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Tuesday, 28 October 2014
Page: 12271

Ms RISHWORTH (Kingston) (15:42): I am very pleased to speak on this matter of public importance. While the Minister for Education tells us about the reports he has been getting I am assuming from his staff who are talking to university students, it has been the Labor members and senators listening to the Australian people. You can imagine members and senators hearing a lot of anger and dismay from the community, because, of course, they were never told about this plan before the election. They were never told that fees would be unlimited under this government; that university fees could go as high as the universities wanted with the Americanisation of our university system. The debt sentence that students will be lumped with, if this legislation goes ahead, is not just a debt that is big at the beginning but one that grows and grows and it does not stop growing—because this legislation has real interest rates attached to student debt.

We hear that there has been absolutely no modelling of this legislation. This is an ideological frolic from those of opposite because no modelling was done and there was no mention before the election. We can only look to overseas where we have seen in the UK only two universities out of 123 go to the top threshold of university fees. Of course we hear about America—America where students are facing $1.2 trillion worth of student debt. Student debt there, now, is greater than credit card debt. This is the type of system that is being put up by those opposite.

We always hear from the Minister for Education that his reforms are universally accepted by the university sector. We know they are not supported by students, or parents, or grandparents; but they are also not universally supported by the university sector. In the Senate estimates evidence that was given, the Chief Executive of Universities Australia, Belinda Robinson, stated:

We are not backing the package as it is currently presented, far from it. Of course we do not support a reduction of 20 per cent to the revenue of Australian universities. That translates to an almost $2 billion cut to the revenue of universities. Of course we don't support that.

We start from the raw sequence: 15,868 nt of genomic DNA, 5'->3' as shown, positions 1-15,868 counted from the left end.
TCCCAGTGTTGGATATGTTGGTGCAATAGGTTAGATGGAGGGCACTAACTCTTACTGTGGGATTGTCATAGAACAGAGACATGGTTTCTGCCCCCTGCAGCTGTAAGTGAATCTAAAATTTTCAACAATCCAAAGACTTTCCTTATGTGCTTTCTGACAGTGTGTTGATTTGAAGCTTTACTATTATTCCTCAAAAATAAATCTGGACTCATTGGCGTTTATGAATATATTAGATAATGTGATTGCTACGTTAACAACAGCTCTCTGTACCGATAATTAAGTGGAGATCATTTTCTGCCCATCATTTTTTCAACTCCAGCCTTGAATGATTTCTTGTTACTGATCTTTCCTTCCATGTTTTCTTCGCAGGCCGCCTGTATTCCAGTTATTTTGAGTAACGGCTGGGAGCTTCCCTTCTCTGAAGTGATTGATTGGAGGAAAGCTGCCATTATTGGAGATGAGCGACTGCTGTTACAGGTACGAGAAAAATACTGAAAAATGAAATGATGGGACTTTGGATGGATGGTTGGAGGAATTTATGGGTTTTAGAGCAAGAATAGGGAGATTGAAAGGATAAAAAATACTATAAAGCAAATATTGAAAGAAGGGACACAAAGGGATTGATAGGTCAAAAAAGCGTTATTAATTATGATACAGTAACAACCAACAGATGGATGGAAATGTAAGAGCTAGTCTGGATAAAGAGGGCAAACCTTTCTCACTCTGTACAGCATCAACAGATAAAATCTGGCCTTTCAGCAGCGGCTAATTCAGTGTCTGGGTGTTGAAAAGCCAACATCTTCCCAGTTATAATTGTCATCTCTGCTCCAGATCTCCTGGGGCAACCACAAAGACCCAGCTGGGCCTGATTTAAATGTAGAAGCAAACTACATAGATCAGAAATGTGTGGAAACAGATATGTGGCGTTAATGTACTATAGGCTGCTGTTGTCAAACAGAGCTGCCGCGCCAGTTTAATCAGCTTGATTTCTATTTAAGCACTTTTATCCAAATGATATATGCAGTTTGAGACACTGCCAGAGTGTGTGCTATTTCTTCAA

That was very recent. There is no support from Universities Australia for the package, despite what the Minister for Education would have you believe. We have the Vice-Chancellor of the University of Canberra, Professor Stephen Parker, who said:

I … think it is unethical for a generation of leaders who by and large benefited from free higher education to burden the generations behind them in this way.

Then we have the Victoria University Vice-Chancellor Professor Peter Dawkins who said:

… unless there are some changes to the plan as outlined in the budget, these risks to look too high.

As we can see, we have a plan in front of the parliament that will really affect the livelihoods of many. It is, quite frankly, appalling of this government to come in here and say this will help students get access. We all know that is not true. No how much huffing and puffing there is from the Minister for Education, it will not mean greater access.

He likes to hang his hat on the Commonwealth scholarship scheme. He invoked Menzies in his speech. Indeed, Menzies did have Commonwealth scholarships; they were paid for by the government. But this government is not paying for—not putting one cent into—Commonwealth scholarships. What they are doing is increasing fees for students and then providing scholarships from that money. What we know is that for every $5 increase in fees above the cost of delivering that degree, $1 will be hived off to go to these scholarships. What that means is the higher the number of scholarships, the higher the fees of everyone else at that university; that means less access for the majority.

The Minister for Education likes to think of himself as Robin Hood. What he is actually doing is making the sector less accessible for the hundreds of thousands of young people who aspire to go to university. They will not make the choice to go to university because of the price point. This is an appalling set of circumstances and I condemn it. I call on the Senate to reject this bill. (Time expired)